Since the beginning of time, all of humanity has depended upon land. Our common ground. Biblical references are replete with mentions of “the promised land” and expectations of land stewardship and inheritance. And the American Indians’ spiritual view and respect for the land is legendary. Over time, in this country, in particular, land ownership became a vital and irreplaceable asset to communities, and with each generation, the pride and security of owning land was woven into the very fabric of American life. It was the very bedrock of progress. But this nation, for all its claims in the beautifully crafted language in our founding documents, “we the people, in order to form a more perfect union”, is in need of a fresh look at our whitewashed history. Revisionist interpretation notwithstanding, America has not lived up to its professed ideals, and some of the ugly realities cannot be sanitized or censored, or erased from our collective psyche.
Beginning in 1776, the United States took more than 3 billion acres of land from American Indians. Land their ancestors had occupied and cultivated for generations. White settlers, ruthlessly ravenous for the land on which they wanted to grow cotton, tobacco, sugar and other crops, found the federal government eager to comply with their demands.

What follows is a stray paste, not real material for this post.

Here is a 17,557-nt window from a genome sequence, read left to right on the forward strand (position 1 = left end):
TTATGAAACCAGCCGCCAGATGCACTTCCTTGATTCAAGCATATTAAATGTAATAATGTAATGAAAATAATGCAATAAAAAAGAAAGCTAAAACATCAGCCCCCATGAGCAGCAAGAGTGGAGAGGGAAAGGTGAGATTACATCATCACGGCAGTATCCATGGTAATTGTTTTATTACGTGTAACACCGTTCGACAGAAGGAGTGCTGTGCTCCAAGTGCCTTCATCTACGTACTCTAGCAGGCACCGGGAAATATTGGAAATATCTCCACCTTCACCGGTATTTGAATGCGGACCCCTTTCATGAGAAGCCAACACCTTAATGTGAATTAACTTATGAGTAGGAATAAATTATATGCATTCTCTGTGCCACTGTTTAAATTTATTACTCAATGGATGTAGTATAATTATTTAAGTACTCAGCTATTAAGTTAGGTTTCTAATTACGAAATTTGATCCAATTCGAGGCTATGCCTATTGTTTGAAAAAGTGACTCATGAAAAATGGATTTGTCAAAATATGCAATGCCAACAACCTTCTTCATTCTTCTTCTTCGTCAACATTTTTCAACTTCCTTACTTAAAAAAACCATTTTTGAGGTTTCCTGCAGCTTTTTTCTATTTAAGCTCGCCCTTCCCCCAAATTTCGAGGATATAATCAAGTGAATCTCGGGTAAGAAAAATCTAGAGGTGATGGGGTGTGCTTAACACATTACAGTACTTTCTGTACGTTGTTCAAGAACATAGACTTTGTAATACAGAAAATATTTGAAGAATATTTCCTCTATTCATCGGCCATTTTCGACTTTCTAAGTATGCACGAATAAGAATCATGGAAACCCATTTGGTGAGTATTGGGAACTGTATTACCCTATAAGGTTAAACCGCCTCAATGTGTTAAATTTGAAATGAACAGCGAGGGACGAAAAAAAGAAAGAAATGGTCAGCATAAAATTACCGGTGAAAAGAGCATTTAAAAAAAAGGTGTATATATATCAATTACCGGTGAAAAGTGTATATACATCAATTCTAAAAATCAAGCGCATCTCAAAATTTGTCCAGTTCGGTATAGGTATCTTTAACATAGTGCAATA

Lands Originally Held by American Indians — Until…
At the direction of President Andrew Jackson, after the Congress signed his Indian Removal Act of 1830 into law, the Indians were forced at gun-point to leave their homelands and walk thousands of miles across the Mississippi River to a segregated area called “Indian territory”.